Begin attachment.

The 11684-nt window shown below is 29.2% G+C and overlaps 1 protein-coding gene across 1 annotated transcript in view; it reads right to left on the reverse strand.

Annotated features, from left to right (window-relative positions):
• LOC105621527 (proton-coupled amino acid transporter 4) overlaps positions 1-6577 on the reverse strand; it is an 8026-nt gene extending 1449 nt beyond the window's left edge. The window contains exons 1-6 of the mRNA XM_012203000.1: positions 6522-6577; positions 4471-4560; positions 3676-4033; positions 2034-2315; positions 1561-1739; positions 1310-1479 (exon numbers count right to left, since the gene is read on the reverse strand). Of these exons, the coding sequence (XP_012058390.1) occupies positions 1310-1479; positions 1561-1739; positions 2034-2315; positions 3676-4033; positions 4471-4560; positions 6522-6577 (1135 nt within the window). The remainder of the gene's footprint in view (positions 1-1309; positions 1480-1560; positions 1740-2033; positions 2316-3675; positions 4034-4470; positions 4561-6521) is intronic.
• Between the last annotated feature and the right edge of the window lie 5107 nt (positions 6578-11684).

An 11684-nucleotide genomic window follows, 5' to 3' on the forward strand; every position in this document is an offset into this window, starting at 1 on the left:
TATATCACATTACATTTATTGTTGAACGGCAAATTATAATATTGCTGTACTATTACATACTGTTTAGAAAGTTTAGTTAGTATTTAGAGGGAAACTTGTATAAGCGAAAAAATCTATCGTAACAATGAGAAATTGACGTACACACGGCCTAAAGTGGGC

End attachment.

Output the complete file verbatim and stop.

The 11684-nt window shown below is 29.2% G+C and overlaps 1 protein-coding gene across 1 annotated transcript in view; it reads right to left on the reverse strand.

Annotated features, from left to right (window-relative positions):
• LOC105621527 (proton-coupled amino acid transporter 4) overlaps positions 1-6577 on the reverse strand; it is an 8026-nt gene extending 1449 nt beyond the window's left edge. The window contains exons 1-6 of the mRNA XM_012203000.1: positions 6522-6577; positions 4471-4560; positions 3676-4033; positions 2034-2315; positions 1561-1739; positions 1310-1479 (exon numbers count right to left, since the gene is read on the reverse strand). Of these exons, the coding sequence (XP_012058390.1) occupies positions 1310-1479; positions 1561-1739; positions 2034-2315; positions 3676-4033; positions 4471-4560; positions 6522-6577 (1135 nt within the window). The remainder of the gene's footprint in view (positions 1-1309; positions 1480-1560; positions 1740-2033; positions 2316-3675; positions 4034-4470; positions 4561-6521) is intronic.
• Between the last annotated feature and the right edge of the window lie 5107 nt (positions 6578-11684).

An 11684-nucleotide genomic window follows, 5' to 3' on the forward strand; every position in this document is an offset into this window, starting at 1 on the left:
TATATCACATTACATTTATTGTTGAACGGCAAATTATAATATTGCTGTACTATTACATACTGTTTAGAAAGTTTAGTTAGTATTTAGAGGGAAACTTGTATAAGCGAAAAAATCTATCGTAACAATGAGAAATTGACGTACACACGGCCTAAAGTGGGC